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  • Thomas Lydwell Eckersley FRS-a radio engineer par excellence

    Publication Year: 1995, Page(s):235 - 238
    IEEE is not the copyright holder of this material | Click to expandAbstract |PDF file iconPDF (240 KB)

    The author discusses Thomas Lydwell Eckersley, a radio engineer whose mathematical and practical contributions to the subject far outweigh most other contributions over the last century View full abstract»

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  • The birth pains of radio

    Publication Year: 1995, Page(s):14 - 19
    IEEE is not the copyright holder of this material | Click to expandAbstract |PDF file iconPDF (764 KB)

    The author discusses the origins of radio communication in the late 1800s. The motivation for its development is considered as are early experiments by various people View full abstract»

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  • Trends in antenna design over 100 years

    Publication Year: 1995, Page(s):83 - 88
    Cited by:  Papers (3)
    IEEE is not the copyright holder of this material | Click to expandAbstract |PDF file iconPDF (584 KB)

    Antennas are an essential part of every radio system and they have been in use for more than 100 years. The continual growth of radio has steadily increased the types of antennas in use. Hertz used reflector antennas and loops in his classic experiments in the 1880s. Other pioneers, such as Lodge, developed early examples of microwave horns and lenses. The simple monopole wire antenna was crucial ... View full abstract»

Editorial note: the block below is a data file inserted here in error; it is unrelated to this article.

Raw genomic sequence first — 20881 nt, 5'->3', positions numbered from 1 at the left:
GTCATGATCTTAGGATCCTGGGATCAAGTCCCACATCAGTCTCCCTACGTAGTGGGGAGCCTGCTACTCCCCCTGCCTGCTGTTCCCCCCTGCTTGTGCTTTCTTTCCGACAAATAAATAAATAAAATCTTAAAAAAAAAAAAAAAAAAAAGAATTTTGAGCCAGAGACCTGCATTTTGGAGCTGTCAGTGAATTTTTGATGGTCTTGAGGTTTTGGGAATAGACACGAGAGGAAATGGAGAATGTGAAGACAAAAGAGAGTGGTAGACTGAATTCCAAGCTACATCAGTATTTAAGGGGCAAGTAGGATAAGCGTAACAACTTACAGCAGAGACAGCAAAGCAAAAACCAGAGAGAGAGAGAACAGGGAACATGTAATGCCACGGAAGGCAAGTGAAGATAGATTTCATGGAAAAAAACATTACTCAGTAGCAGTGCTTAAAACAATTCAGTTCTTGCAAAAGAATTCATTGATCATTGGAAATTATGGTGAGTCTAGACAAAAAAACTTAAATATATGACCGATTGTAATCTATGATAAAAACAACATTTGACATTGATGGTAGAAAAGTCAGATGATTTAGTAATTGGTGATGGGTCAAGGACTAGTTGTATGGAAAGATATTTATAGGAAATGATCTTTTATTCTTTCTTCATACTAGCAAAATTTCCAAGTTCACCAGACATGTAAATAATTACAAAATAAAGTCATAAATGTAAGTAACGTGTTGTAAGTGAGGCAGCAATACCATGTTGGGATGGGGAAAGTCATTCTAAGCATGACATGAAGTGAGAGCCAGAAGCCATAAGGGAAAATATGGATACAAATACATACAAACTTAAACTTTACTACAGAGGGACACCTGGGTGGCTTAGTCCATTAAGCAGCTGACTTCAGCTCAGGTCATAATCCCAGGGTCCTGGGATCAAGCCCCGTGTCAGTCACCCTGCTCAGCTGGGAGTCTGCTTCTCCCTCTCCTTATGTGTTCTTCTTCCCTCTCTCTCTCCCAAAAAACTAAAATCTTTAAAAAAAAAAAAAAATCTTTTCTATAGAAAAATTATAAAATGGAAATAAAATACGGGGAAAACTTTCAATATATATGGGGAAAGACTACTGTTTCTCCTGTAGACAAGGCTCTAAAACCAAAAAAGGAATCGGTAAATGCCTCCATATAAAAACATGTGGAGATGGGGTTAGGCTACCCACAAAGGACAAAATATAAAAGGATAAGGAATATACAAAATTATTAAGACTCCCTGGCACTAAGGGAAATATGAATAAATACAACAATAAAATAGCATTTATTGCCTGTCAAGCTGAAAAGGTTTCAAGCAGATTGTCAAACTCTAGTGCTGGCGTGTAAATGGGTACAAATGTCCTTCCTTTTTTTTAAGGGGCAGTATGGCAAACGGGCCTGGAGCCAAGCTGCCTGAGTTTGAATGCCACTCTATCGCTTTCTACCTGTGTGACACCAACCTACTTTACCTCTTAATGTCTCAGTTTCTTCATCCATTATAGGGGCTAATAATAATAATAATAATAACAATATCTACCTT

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  • Radio communication via the Moon

    Publication Year: 1995, Page(s):207 - 212
    Cited by:  Papers (2)
    IEEE is not the copyright holder of this material | Click to expandAbstract |PDF file iconPDF (420 KB)

    Radio reflections from the Moon were first detected (in the United States and Hungary) in 1946 using VHF radar constructed from military radar equipment. These and subsequent observations at HF (in Australia) and VHF (in England) revealed that the echoes were subject to both rapid and slow fading. By 1954 it had been established, by means of experiments at Jodrell Bank, that the slow fading was ca... View full abstract»

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  • Improved communications at sea: a need and a new technology

    Publication Year: 1995, Page(s):57 - 61
    IEEE is not the copyright holder of this material | Click to expandAbstract |PDF file iconPDF (420 KB)

    The world's first radio company was registered in Britain in 1897. Many people then expected that conventional line telegraphs, with their costly paraphernalia of wires, posts and submarine cables, would soon be obsolete. But in practice, for more than twenty years, radio made little impact on existing telegraphs. It was used instead predominantly as a means of ship-to-ship and ship-to-shore signa... View full abstract»